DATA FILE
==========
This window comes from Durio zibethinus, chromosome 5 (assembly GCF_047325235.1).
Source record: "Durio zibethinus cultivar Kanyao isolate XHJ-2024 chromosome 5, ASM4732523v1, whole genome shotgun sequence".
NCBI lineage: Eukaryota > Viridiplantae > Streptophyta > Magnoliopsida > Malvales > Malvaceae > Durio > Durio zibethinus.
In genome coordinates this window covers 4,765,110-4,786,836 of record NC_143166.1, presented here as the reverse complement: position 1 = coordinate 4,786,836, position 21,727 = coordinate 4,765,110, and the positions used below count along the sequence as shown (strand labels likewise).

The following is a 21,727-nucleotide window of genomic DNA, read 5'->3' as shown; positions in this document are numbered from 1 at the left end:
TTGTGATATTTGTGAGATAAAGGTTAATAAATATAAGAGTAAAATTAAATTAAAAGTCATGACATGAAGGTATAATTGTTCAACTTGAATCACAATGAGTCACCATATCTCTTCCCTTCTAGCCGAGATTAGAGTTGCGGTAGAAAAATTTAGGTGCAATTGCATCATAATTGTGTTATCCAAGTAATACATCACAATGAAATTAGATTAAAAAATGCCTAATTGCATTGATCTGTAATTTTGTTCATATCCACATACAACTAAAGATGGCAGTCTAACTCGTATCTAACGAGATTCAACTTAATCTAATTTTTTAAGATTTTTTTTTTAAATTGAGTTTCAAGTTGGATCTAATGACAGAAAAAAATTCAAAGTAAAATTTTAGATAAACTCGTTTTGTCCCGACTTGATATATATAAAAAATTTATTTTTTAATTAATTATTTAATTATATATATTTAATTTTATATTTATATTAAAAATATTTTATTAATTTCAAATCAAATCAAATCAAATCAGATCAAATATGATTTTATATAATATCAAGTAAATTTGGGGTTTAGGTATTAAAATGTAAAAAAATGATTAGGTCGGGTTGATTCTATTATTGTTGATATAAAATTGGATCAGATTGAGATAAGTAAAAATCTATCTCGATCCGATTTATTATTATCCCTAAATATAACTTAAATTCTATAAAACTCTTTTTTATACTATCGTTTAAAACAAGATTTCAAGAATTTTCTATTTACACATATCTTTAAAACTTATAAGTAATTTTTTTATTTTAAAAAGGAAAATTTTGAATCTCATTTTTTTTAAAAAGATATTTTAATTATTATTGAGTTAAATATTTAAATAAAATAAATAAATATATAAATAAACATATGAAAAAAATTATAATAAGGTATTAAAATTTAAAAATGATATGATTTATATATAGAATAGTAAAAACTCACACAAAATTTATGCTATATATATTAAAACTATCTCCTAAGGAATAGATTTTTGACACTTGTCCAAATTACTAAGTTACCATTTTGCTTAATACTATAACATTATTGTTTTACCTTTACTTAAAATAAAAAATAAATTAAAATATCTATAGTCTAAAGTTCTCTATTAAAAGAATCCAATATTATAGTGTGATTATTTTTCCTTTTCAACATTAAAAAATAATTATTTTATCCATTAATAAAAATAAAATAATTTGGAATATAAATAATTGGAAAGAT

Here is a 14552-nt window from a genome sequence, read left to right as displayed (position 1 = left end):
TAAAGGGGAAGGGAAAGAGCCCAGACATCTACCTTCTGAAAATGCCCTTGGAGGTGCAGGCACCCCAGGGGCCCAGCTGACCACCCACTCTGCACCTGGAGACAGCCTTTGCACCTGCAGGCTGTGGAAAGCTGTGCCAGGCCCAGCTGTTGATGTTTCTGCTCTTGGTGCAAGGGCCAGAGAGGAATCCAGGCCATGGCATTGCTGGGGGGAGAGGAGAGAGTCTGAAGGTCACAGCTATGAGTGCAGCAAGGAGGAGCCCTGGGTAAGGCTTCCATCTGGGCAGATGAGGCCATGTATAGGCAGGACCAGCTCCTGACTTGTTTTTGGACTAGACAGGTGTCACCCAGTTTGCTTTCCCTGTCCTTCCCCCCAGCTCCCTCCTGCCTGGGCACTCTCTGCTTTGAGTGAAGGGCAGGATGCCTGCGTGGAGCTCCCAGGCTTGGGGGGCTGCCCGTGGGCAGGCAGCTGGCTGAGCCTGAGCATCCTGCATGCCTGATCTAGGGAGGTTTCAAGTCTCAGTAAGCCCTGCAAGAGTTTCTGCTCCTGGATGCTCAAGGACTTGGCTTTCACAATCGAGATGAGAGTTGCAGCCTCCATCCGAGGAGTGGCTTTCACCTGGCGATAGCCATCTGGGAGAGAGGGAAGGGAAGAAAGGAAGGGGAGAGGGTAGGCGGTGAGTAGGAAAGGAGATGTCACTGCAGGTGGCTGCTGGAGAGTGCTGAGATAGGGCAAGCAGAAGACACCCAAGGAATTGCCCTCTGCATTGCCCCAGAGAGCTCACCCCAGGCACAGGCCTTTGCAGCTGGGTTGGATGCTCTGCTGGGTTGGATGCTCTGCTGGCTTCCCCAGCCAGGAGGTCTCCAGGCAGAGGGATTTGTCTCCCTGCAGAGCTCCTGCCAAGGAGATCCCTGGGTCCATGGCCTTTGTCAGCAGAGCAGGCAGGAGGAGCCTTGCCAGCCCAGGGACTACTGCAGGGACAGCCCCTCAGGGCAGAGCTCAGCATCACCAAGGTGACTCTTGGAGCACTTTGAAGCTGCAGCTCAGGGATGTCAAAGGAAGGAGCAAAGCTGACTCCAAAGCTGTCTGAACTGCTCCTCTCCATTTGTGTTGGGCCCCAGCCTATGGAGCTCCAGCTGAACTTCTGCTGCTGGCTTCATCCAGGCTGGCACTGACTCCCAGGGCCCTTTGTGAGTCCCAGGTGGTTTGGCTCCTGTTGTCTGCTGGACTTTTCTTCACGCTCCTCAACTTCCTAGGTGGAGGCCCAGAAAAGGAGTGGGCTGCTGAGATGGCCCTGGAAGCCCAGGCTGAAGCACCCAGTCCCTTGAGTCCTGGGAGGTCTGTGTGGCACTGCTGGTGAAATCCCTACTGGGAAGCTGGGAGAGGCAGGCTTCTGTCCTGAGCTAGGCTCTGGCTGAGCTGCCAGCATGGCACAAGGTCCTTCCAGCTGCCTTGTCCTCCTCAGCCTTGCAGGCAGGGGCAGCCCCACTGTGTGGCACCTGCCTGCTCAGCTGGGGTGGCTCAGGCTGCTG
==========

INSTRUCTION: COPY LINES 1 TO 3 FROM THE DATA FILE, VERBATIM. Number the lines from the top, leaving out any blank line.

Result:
This window comes from Durio zibethinus, chromosome 5 (assembly GCF_047325235.1).
Source record: "Durio zibethinus cultivar Kanyao isolate XHJ-2024 chromosome 5, ASM4732523v1, whole genome shotgun sequence".
NCBI lineage: Eukaryota > Viridiplantae > Streptophyta > Magnoliopsida > Malvales > Malvaceae > Durio > Durio zibethinus.